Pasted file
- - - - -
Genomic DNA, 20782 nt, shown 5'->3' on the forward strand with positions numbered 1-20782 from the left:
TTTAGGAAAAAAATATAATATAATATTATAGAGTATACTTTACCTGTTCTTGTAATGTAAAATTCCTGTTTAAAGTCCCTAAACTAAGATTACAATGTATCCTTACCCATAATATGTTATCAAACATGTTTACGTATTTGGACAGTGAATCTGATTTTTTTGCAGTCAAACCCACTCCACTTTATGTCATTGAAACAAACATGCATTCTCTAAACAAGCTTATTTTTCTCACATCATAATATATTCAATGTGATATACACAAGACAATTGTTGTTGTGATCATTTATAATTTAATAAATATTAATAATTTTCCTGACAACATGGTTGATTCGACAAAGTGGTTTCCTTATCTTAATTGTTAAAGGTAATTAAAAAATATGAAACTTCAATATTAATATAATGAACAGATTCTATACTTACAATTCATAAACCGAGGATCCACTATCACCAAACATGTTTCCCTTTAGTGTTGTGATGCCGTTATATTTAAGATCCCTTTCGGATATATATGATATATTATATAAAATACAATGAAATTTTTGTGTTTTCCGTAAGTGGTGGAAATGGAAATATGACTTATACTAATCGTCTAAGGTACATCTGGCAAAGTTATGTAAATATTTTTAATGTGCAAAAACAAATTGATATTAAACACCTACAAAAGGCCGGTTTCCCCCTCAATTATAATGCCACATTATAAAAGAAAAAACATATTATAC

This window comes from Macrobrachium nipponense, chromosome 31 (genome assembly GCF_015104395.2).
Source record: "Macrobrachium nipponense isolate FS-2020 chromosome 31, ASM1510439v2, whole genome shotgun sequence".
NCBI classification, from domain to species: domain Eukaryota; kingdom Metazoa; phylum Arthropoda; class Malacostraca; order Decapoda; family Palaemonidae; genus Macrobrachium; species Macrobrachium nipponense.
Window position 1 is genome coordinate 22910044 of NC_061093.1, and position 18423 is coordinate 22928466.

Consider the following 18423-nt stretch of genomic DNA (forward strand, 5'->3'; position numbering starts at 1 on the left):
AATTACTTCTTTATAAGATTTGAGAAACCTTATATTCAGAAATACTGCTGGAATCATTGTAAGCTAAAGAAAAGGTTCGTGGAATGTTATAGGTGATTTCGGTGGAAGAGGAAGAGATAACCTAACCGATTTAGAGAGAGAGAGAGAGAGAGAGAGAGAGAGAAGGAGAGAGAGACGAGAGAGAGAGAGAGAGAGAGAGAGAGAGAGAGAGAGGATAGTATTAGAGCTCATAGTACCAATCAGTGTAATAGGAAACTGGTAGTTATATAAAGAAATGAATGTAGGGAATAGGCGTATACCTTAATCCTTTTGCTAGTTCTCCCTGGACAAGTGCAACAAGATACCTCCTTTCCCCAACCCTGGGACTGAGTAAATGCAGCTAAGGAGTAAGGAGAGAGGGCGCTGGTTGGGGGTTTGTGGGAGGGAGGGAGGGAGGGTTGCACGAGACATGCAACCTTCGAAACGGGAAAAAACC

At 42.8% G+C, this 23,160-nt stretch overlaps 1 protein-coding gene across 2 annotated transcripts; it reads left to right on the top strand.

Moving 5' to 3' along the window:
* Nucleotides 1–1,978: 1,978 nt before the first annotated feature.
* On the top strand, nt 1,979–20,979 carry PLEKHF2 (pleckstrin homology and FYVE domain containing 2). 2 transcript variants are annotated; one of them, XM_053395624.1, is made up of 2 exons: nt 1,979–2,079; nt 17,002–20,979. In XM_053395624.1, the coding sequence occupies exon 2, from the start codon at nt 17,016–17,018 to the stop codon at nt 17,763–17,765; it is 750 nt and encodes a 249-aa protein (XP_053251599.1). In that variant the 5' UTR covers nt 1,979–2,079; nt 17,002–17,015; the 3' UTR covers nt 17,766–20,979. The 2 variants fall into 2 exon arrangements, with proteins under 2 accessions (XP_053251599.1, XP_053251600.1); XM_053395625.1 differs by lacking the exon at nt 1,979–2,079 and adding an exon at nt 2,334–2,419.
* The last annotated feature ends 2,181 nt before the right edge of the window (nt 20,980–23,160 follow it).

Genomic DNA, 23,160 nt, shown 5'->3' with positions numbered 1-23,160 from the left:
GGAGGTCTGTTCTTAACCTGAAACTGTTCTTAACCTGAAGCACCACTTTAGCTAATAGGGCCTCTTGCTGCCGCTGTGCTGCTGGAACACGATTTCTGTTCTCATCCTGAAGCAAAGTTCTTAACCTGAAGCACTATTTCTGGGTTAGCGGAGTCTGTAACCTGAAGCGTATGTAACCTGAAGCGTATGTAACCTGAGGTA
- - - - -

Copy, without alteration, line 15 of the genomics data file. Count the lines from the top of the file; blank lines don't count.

GGAGGTCTGTTCTTAACCTGAAACTGTTCTTAACCTGAAGCACCACTTTAGCTAATAGGGCCTCTTGCTGCCGCTGTGCTGCTGGAACACGATTTCTGTTCTCATCCTGAAGCAAAGTTCTTAACCTGAAGCACTATTTCTGGGTTAGCGGAGTCTGTAACCTGAAGCGTATGTAACCTGAAGCGTATGTAACCTGAGGTA